Herod thought that Jesus was a resurrected John the Baptist, but he was afraid of John the Baptist.  At his birthday party, Herod granted the wish to have the head of John the Baptist on a platter.  Meanwhile, John the Baptist’s disciples buried him.

Jesus was worried as he was healing the sick people.  The disciples complained about the crowds, so that Jesus told them to give them something to eat.  However, they only had five loaves and two fish.  Then Jesus blessed the five loaves of bread and distributed them to the crowd.  There were even leftovers from this crowd of five thousand people.

The disciples left in a boat, so that Jesus prayed alone.  The boat was in the middle of the sea when Jesus walked on water to come to them.   Peter talked to Jesus and then attempted to walk on the water.  Jesus then saved Peter who recognized Jesus as the Son of God.  Then there were the healings at Gennesaret, where Jesus cured the sick.

The Pharisees from Jerusalem came to Jesus to ask him why his disciples did not wash their hands before eating.  Jesus responded by telling them to honor their parents since there was hypocrisy in their traditions.  He cited Isaiah about vain worship.  He told them to hear and understand.  They should watch what came out of their mouth rather than what went into their mouth as defilement.  The Pharisees were offended, but Jesus called them blind guides.  Peter wanted to understand more so that Jesus explained the mouth should speak from the heart.

Jesus went to the coastal cities of Tyre and Sidon where he met a Canaanite woman.  He said that he was only going to the lost sheep of Israel, but this Canaanite woman persistently asked for help.  Jesus refused again saying that he could not feed the dogs.  However, she responded that dogs eat crumbs from the table.  Jesus said that she had great faith and healed her.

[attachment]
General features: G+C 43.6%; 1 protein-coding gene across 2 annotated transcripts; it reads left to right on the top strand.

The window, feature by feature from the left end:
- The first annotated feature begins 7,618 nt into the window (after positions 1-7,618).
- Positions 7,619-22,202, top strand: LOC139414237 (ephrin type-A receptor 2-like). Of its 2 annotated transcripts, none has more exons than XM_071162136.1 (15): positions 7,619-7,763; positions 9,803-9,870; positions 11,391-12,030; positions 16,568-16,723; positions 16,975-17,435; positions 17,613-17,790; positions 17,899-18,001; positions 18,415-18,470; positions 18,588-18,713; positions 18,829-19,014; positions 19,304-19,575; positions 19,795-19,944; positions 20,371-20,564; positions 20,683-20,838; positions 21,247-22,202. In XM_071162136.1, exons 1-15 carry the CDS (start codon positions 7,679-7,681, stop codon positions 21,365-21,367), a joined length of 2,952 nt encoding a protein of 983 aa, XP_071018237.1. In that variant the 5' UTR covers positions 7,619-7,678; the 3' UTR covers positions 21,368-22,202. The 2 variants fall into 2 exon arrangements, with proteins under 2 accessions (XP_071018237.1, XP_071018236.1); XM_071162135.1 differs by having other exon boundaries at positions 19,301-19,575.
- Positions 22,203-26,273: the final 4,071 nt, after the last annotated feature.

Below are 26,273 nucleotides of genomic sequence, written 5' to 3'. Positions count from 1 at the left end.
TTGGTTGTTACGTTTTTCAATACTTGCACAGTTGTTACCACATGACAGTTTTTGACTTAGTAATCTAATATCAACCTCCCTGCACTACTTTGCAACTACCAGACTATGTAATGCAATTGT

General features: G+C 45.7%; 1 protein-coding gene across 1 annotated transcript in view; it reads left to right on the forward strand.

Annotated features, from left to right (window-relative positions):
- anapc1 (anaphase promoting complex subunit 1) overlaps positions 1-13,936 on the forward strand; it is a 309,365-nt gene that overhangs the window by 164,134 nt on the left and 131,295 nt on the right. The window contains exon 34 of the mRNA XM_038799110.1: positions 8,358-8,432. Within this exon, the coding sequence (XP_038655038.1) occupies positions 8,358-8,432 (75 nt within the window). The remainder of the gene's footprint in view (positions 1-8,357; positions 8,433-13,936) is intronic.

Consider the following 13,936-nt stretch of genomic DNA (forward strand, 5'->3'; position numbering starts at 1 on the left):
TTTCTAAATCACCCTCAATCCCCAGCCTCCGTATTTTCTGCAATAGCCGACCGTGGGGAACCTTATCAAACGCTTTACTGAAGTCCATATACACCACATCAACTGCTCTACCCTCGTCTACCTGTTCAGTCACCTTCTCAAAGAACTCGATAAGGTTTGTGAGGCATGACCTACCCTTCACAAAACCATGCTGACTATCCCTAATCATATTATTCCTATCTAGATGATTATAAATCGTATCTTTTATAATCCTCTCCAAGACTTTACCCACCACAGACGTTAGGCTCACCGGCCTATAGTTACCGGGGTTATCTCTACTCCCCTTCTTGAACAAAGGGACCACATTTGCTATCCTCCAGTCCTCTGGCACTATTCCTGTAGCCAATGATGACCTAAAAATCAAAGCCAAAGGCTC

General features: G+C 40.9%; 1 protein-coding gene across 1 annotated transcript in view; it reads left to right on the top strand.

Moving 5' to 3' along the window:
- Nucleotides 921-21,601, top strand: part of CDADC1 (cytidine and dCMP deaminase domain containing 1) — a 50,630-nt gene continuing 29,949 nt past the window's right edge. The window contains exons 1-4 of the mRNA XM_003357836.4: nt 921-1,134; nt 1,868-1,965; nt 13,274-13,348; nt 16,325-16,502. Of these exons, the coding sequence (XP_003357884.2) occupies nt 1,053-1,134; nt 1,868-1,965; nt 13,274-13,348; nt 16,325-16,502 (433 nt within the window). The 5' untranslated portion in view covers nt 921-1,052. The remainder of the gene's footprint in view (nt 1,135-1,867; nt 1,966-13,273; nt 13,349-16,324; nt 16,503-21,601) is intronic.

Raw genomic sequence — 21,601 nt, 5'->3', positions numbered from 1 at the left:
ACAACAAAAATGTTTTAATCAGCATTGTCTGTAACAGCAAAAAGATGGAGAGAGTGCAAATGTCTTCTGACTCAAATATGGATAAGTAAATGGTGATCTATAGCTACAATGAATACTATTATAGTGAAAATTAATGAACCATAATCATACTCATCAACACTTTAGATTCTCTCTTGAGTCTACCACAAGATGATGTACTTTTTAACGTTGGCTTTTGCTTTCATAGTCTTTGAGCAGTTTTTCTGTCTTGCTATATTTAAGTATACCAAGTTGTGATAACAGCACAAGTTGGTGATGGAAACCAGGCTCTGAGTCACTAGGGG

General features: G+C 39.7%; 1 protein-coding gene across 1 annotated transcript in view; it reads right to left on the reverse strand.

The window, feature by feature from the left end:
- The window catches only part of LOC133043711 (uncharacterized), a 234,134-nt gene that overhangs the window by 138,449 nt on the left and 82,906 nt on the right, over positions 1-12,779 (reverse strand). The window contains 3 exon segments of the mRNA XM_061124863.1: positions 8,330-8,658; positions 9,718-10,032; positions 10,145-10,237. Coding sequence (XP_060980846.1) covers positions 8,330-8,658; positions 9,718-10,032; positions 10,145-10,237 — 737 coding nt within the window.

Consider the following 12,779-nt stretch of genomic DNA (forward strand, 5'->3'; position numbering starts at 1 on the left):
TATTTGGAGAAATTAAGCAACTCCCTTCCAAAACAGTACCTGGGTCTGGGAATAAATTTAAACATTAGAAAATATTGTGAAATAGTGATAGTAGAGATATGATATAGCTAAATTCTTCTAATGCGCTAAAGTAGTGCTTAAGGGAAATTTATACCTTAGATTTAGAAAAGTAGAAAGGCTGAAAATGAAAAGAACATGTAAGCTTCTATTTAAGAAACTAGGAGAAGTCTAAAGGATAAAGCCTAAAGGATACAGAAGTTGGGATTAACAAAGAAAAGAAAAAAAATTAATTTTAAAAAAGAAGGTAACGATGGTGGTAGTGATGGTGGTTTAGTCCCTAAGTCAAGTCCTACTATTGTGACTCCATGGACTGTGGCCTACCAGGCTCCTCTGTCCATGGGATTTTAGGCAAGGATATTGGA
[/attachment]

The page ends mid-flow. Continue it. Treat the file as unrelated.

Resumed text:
As Jesus healed the crowds of people in the mountain near the Sea of Galilee, he had compassion for them.  Where will they get food?  His disciples said that they had seven loaves.  Jesus then gave thanks over them and distributed the bread to four thousand men as there was a second multiplication of bread loaves.

Jesus went to Magadan.  There the Pharisees asked for a sign from heaven.  Once again, Jesus said that there are weather signs, but he would only give this evil generation the sign of Jonah.

The disciples had forgotten to bring bread, but Jesus warned them about the yeast of the Pharisees.  He reprimanded his disciples for their lack of faith as he reminded them about the multiplication of the loaves of bread.  They should be worried about the Pharisees not food.

What was the role of Peter?  Jesus asked about the Son of Man as the disciples responded.  Then Jesus asked them about himself.  Peter gave a very positive response, so that Jesus rewarded him.  The Messianic secret was tied to the future of Jesus in this conversation between Peter and Jesus.  He would have to take up his cross if wanted to save his life because the Son of Man in his kingdom would be coming soon.

Jesus took three of his apostles up a mountain where he was transfigured before them.  Moses and Elijah appeared with him.  Peter wanted to set up three tents for them.  A voice from the cloud came as the three apostles adored him.  Jesus asked them to be silent about this.  What was the role of Elijah and John the Baptist?

An epileptic man knelt before Jesus that his disciples were unable to heal.  Jesus then healed him, so that his disciples wondered why they were unable to heal this epileptic?  Jesus spoke about the future of the Son of Man.  Should they pay the Temple tax?  Jesus responded that the son of the king did not pay taxes, but he told Peter to pay them anyway.